France makes 5 changes to face Italy in 6 Nations
PARIS (AP) France’s players have been drowning their sorrows for too long and will be desperate to celebrate beating Italy in the Six Nations.
They will need to think twice, however, before letting off steam if they win Friday night’s game. Because all eyes are firmly fixed on coach Jacques Brunel’s struggling team.
Les Bleus have lost seven and drawn one of the past eight games. Worse still, poor discipline on the pitch has spilled over onto the streets.
After the 32-26 defeat to Scotland on Feb. 11, several players went on a drinking spree into the early hours. The next morning they were hauled off the team plane to answer questions from Scottish police, before being cleared of any wrongdoing.
But the matter did not end there.
That they went out without Brunel’s permission – or the knowledge of captain Guilhem Guirado – meant the band of revelers was immediately suspended. Among them Teddy Thomas, whose superb performances from the right wing have been a rare bright spot.
It was the last thing France needed, after losing 15-13 to Ireland with the last kick of the game and then throwing it away by constantly giving away penalties in Scotland.
Friday’s match against Italy is only Brunel’s third in charge since taking over from Guy Noves – who was fired in late December because of poor results. France failed to cut out sloppy mistakes under Noves, yet the penalty count remains remarkably high.
”I think we’re the most penalized team in the tournament,” Brunel said. ”You can’t win at this level when you concede 13 penalties against Scotland.”
Brunel used to coach Italy. He might even envy the relative tranquility of his time in charge there, given the chaos engulfing the France team.
”We’re playing Italy amid particular circumstances, we can’t hide that,” Brunel said after naming his team on Wednesday. Although he is seeking consistency, the imposed suspensions forced him to make five changes.
”Those coming into the side have an opportunity,” he said. ”Circumstances have given them the chance to stake a claim.”
The entire back three from the Scotland game has changed, with returning fullback Hugo Bonneval flanked by wingers Benjamin Fall and Remy Grosso.
Burly Toulon center Mathieu Bastareaud returns for his 43rd test cap. He had been dropped from the squad before the Six Nations after receiving a three-week suspension for using anti-gay language during a match with his club.
Paul Gabrillagues is in at second row for Arthur Iturria – among those suspended.
According to some French media reports, Iturria involved in a scuffle on the streets of Edinburgh. Iturria reportedly attributed his facial bruising to collapsing drunk onto his bed post after the night out – a similar claim to that used by Bastareaud following a night out in New Zealand in 2011.
Guirado, a determined leader, is understandably angry.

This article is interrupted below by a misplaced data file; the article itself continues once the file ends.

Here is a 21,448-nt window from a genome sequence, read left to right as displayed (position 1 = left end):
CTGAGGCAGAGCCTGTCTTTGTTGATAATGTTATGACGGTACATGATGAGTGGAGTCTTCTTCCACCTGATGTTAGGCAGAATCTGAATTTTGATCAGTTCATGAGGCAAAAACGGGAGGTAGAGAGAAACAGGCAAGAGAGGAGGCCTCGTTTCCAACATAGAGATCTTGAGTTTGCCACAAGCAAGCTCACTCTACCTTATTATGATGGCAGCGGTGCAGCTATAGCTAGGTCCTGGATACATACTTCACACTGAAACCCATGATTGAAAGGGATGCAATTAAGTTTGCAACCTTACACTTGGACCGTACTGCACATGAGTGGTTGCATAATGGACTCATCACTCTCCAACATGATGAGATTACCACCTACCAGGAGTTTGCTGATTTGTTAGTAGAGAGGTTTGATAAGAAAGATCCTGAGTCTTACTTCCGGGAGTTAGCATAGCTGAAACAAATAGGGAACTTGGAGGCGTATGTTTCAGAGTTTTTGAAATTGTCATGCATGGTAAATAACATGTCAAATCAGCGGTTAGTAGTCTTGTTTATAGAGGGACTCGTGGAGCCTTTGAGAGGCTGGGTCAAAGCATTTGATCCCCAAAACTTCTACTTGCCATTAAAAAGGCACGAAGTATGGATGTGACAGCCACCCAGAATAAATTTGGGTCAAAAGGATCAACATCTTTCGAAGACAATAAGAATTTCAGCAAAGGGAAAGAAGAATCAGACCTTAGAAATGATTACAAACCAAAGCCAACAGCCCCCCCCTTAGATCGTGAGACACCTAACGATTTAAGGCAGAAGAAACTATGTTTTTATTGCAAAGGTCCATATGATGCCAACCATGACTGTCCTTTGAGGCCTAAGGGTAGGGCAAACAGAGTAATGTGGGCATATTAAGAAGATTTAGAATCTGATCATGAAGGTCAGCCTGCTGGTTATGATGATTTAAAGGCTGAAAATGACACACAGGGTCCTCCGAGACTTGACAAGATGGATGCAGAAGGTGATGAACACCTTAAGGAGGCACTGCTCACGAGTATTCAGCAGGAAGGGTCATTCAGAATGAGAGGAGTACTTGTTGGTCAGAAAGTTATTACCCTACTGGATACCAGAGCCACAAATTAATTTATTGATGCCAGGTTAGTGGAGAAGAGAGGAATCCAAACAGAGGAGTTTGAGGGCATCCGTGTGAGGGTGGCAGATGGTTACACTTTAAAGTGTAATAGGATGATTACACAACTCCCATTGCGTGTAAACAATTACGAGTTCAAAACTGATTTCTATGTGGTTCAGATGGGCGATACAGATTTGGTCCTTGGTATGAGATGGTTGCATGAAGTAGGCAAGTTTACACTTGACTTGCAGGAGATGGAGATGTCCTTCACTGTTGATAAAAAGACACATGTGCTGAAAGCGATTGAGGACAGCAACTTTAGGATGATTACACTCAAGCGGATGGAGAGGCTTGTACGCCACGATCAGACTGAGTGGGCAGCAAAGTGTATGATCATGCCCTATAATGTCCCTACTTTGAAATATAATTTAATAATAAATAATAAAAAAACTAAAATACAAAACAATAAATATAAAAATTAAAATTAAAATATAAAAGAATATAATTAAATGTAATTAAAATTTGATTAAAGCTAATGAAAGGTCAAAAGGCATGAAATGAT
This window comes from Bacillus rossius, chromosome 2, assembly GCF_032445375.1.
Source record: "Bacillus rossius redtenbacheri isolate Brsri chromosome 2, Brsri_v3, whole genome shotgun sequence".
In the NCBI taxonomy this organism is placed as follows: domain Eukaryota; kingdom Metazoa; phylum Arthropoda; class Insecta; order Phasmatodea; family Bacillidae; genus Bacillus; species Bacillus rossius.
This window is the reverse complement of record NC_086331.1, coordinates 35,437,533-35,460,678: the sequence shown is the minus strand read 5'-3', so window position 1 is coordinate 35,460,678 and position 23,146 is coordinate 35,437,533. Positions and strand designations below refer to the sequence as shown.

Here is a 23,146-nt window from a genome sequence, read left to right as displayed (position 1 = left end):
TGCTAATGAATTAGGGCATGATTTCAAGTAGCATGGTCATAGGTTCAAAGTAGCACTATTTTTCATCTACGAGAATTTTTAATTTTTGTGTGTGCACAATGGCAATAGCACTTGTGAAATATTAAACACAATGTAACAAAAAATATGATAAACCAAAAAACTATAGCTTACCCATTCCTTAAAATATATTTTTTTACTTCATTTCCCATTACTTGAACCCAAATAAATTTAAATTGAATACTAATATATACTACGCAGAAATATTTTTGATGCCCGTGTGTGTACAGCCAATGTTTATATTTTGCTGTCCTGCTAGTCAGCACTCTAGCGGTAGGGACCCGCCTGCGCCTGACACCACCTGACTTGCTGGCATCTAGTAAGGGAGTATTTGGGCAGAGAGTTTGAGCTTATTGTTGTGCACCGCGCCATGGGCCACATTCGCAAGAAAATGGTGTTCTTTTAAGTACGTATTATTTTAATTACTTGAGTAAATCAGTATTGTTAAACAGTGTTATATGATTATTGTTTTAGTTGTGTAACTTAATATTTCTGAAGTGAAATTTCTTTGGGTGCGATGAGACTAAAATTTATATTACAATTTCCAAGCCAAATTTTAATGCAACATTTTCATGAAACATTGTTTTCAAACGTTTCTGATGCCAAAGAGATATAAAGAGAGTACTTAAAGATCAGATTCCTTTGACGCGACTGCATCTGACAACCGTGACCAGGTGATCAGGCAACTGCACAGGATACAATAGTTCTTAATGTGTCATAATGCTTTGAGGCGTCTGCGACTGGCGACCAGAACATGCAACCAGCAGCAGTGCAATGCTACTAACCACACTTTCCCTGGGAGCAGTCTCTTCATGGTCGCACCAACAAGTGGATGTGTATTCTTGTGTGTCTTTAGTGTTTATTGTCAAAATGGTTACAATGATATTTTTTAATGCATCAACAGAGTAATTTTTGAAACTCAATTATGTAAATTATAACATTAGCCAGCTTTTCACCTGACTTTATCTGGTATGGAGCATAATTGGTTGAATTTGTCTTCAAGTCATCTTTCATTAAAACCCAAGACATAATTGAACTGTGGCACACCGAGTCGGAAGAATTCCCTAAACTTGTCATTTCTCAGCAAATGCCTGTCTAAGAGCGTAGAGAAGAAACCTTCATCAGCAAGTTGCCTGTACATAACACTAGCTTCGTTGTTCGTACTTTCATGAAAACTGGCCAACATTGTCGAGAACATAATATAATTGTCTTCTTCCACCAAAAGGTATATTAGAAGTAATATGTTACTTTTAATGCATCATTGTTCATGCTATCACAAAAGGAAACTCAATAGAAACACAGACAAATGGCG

Time and again, the tough-tackling Guirado has lamented his team’s lack of discipline on the field. Surely he never anticipated having off-field matters to deal with, too.
”All of this makes me sadder about the image of the France team,” he told sports daily L’Equipe. ”What happened will serve as an example. I think everyone’s got the message.”
Some players, in his opinion, lack the focus needed for the highest level.
”I wouldn’t say they couldn’t care less,” Guirado said. ”But I get the impression they think `everything will be fine tomorrow.”’
The match is at Stade Veldrome in Marseille – a soccer stadium hosting its first Six Nations game.
Italy has beaten France just twice – including in 2013 when Brunel was in charge. With France in turmoil, the timing is ripe for coach Conor O’Shea’s side.
But Italy needs to tighten up, having lost 46-15 at home to England and 56-19 in Ireland. O’Shea made three changes to his lineup. Leonardo Ghiraldini starts at hooker; Andrea Lovotti at loosehead prop and Maxime Mbanda gets the nod at flanker.
”The important thing is to learn from our mistakes,” O’Shea said. ”We mustn’t think about France but focus on ourselves. I hope we give our fans a performance to be proud of.”
So does Brunel.
France: Hugo Bonneval, Benjamin Fall, Mathieu Bastareaud, Geoffrey Doumayrou, Remy Grosso, Lionel Beauxis Maxime Machenaud; Marco Tauleigne, Yacouba Camara, Wenceslas Lauret, Sebastien Vahaamahina, Paul Gabrillagues, Rabah Slimani, Guilhem Guirado (captain), Jefferson Poirot. Reserves: Adrien Pelissie, Dany Priso, Cedate Gomes Sa, Romain Taofifenua, Kelian Galletier, Baptiste Couilloud, Francois Trinh-Duc, Gael Fickou.
Italy: Matteo Minozzi, Tommaso Benvenuti, Tommaso Boni, Tommaso Castello, Mattia Bellini, Tommaso Allan, Marcello Violi; Sergio Parisse (captain), Maxime Mbanda , Sebastian Negri, Dean Budd, Alessandro Zanni, Simone Ferrari, Leonardo Ghiraldini, Andrea Lovotti. Reserves: Lucas Bigi, Nicola Quaglio, Tiziano Pasquali, George Biagi, Federico Ruzza, Edoardo Gori, Carlo Canna, Jayden Hayward.